Austin McCormick: Our reception outside of NYC is relative to the pieces we perform. In Edinburgh, Scotland we performed The Judgment of Paris and I felt audiences were more receptive there than in NYC because the work referenced a more European aesthetic. We toured a neo-baroque piece in Mexico, which was a risky venture; however, we received a good response. I think people are always surprised to see our combination of theatre and dance. American audiences and particularly critics want to pigeonhole the company. Is it Taylor?  Is it Graham?  They are never quite sure. Theatre critics tend to be more receptive to our work.

 

Yeva Glover: I think audiences response in the States and abroad has been pretty similar. Our work is something new for people to experience and the overall response has been good.

 

Gioia Marchese: The small differences I have found seem to be that audiences outside of NYC are quicker to embrace the work. New York audiences see so much theatre and dance that sometimes it is a challenge to win them over.  New York audiences are also slow to give their praise. It is almost as if you have to pay your dues first to get wide audience acceptance. It is surprising that Company XIV has received such positive reviews so quickly, which is a testament to Austin’s incredible work.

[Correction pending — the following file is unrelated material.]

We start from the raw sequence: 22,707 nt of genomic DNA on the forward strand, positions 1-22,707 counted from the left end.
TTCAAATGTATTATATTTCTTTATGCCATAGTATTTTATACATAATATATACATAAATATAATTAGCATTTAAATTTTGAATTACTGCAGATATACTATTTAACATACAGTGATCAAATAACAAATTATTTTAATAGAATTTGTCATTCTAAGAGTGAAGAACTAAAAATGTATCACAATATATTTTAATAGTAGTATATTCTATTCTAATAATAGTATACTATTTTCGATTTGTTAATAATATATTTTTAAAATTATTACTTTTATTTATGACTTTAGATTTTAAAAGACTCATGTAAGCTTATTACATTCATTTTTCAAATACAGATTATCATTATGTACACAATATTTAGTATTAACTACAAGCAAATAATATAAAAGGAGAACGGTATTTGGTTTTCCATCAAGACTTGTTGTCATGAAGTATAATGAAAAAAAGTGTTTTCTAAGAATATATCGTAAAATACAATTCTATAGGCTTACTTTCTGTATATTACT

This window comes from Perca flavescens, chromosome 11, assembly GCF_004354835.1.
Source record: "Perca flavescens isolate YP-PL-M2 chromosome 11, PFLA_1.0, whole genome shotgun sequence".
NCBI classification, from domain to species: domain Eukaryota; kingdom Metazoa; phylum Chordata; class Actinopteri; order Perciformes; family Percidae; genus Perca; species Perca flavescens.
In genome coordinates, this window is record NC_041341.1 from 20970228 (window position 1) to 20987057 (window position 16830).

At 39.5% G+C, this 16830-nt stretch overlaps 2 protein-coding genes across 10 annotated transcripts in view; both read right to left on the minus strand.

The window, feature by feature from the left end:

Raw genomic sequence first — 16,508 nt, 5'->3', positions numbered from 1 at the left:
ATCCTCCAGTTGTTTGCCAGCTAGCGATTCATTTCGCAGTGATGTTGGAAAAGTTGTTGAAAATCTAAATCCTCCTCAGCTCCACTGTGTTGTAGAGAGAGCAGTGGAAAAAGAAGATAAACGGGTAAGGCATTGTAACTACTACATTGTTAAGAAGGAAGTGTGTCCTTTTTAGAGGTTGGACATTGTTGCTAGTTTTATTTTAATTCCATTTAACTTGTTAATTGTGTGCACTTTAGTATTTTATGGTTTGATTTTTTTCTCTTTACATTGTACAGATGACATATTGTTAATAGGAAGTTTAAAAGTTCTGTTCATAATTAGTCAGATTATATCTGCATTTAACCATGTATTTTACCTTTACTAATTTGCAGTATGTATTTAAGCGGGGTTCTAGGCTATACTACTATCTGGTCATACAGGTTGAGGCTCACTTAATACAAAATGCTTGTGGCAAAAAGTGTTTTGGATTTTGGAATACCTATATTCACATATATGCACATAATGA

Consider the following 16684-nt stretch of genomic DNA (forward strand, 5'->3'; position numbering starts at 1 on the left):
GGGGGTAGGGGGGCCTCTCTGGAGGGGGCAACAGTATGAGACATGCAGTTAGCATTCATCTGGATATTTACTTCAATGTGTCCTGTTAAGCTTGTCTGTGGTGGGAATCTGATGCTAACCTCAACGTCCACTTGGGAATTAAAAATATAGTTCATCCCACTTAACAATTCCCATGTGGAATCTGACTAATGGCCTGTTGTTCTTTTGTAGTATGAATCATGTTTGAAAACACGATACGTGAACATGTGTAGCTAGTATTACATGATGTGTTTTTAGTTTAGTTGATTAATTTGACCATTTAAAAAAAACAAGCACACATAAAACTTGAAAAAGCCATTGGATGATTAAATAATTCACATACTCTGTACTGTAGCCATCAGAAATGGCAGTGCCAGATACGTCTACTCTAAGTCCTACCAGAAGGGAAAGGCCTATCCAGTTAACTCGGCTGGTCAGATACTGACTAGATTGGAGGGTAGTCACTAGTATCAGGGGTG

Davon Rainey: Sometimes New York audiences can be a little rigid and want to see the same type of performance pieces. On the road, audiences relate to the issues and situations expressed in our work, which is what everyone goes through in life, love, loss, pain, happiness, etc. It is just expressed in a different form.

 

What is next for Company XIV?

 

Austin McCormick: We are showcasing our Apple Trilogy through January. We are hoping to tour the trilogy and we will have a new production in the spring.

 

williamgooch @ stageandcinema.com

 

Company XIV performs through January 17 at 303 Bond Street, Brooklyn, NY. For more information, go to http://www.companyxiv.com

 

Read William Gooch's review of Le Serprent Rouge

 

Read Cindy Pierre's review of The Judgment of Paris